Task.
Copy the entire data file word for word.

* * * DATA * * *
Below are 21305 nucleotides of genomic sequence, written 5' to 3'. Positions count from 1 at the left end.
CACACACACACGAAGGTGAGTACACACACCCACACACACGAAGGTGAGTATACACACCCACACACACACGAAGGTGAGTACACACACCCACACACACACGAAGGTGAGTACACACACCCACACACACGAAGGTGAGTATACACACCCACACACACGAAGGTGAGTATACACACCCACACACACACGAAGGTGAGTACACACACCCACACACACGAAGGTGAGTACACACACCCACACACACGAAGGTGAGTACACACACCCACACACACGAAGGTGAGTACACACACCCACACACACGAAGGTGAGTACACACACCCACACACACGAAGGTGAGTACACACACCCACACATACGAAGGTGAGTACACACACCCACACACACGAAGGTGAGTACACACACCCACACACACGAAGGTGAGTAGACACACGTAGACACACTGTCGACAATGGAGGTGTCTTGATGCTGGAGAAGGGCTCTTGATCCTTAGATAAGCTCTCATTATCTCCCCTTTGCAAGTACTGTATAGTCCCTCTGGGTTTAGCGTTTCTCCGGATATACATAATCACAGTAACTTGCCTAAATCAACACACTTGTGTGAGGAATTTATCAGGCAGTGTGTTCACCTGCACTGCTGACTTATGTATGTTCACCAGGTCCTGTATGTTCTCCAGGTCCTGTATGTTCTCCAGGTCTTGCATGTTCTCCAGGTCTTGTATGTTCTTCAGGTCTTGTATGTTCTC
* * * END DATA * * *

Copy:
Below are 21305 nucleotides of genomic sequence, written 5' to 3'. Positions count from 1 at the left end.
CACACACACACGAAGGTGAGTACACACACCCACACACACGAAGGTGAGTATACACACCCACACACACACGAAGGTGAGTACACACACCCACACACACACGAAGGTGAGTACACACACCCACACACACGAAGGTGAGTATACACACCCACACACACGAAGGTGAGTATACACACCCACACACACACGAAGGTGAGTACACACACCCACACACACGAAGGTGAGTACACACACCCACACACACGAAGGTGAGTACACACACCCACACACACGAAGGTGAGTACACACACCCACACACACGAAGGTGAGTACACACACCCACACACACGAAGGTGAGTACACACACCCACACATACGAAGGTGAGTACACACACCCACACACACGAAGGTGAGTACACACACCCACACACACGAAGGTGAGTAGACACACGTAGACACACTGTCGACAATGGAGGTGTCTTGATGCTGGAGAAGGGCTCTTGATCCTTAGATAAGCTCTCATTATCTCCCCTTTGCAAGTACTGTATAGTCCCTCTGGGTTTAGCGTTTCTCCGGATATACATAATCACAGTAACTTGCCTAAATCAACACACTTGTGTGAGGAATTTATCAGGCAGTGTGTTCACCTGCACTGCTGACTTATGTATGTTCACCAGGTCCTGTATGTTCTCCAGGTCCTGTATGTTCTCCAGGTCTTGCATGTTCTCCAGGTCTTGTATGTTCTTCAGGTCTTGTATGTTCTC